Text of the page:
Sweet
Savory

What millennials want

Here’s a shocker: Millennials like to take photographs of their food before they eat it and post them on social media. So what did you expect from the generation that grew up clutching iPhones, not stuffed animals?

Jean Shieh, marketing manager for Turlock, Calif.-based Sensient Natural Ingredients (SNI), sees a connection between millennials’ penchant for social media and what they eat. Millennials are all about experimenting with new ingredients and flavors and then letting their social media followers know what they are trying. And then their followers try what they tried, and the cycle continues.

“This is a generation that is not afraid of trying anything,” says Shieh, whose company produces natural ingredients to bring flavor, texture, color and nutrition to clean-label food products. “Millennials are all about having choices.”

But millennials are not seeking completely new flavors, Shieh says. Often, it’s about adding a new twist to a familiar flavor. Take caramel, for instance.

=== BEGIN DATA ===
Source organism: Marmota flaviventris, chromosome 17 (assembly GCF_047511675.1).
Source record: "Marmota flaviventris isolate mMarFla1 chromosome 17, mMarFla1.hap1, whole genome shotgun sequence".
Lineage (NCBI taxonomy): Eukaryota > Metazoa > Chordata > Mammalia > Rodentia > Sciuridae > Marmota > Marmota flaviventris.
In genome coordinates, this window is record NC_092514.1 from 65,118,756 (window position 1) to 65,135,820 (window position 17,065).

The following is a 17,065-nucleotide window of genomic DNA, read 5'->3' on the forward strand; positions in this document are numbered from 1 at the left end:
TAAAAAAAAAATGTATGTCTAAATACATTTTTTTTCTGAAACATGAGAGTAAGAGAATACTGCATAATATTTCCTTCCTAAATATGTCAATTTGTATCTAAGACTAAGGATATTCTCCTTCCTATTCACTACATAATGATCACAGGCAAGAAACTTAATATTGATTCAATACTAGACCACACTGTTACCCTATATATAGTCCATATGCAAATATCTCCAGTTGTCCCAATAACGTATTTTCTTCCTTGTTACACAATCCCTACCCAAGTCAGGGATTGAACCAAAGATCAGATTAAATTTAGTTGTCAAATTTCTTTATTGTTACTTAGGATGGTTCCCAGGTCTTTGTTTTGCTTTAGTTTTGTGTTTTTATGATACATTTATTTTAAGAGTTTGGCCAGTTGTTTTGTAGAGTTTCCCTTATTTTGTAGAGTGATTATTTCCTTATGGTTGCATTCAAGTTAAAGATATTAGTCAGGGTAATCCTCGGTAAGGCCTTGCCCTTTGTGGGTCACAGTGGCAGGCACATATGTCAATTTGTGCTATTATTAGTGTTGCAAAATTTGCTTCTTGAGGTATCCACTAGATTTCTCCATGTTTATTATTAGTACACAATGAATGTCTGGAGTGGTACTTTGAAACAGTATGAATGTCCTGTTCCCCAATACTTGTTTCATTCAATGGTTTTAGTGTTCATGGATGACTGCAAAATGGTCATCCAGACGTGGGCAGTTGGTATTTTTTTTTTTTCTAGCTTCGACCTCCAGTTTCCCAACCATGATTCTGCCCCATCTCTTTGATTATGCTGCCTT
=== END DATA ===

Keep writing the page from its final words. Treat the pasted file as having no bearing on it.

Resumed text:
“Caramel is a sweet flavor that most people like,” Shieh says. “What we can do is add some heat to the sweet with something like habanero.”

The key is adding a hot flavor, whether from a chili pepper or a ghost pepper to a common flavor which could be sweet, bitter or sour, in small doses, so a product can be consumed multiple times and at a larger volume, Shieh says.

Mexican chocolate is another example of a product that fits well with millennials and could present an opportunity for private brands. It’s chocolate with a dose of zing — in this case chili pepper.

“It’s a familiar chocolate flavor but with a new twist,” Shieh says. “So it’s not completely out there.”

Read the full article on Store Brands.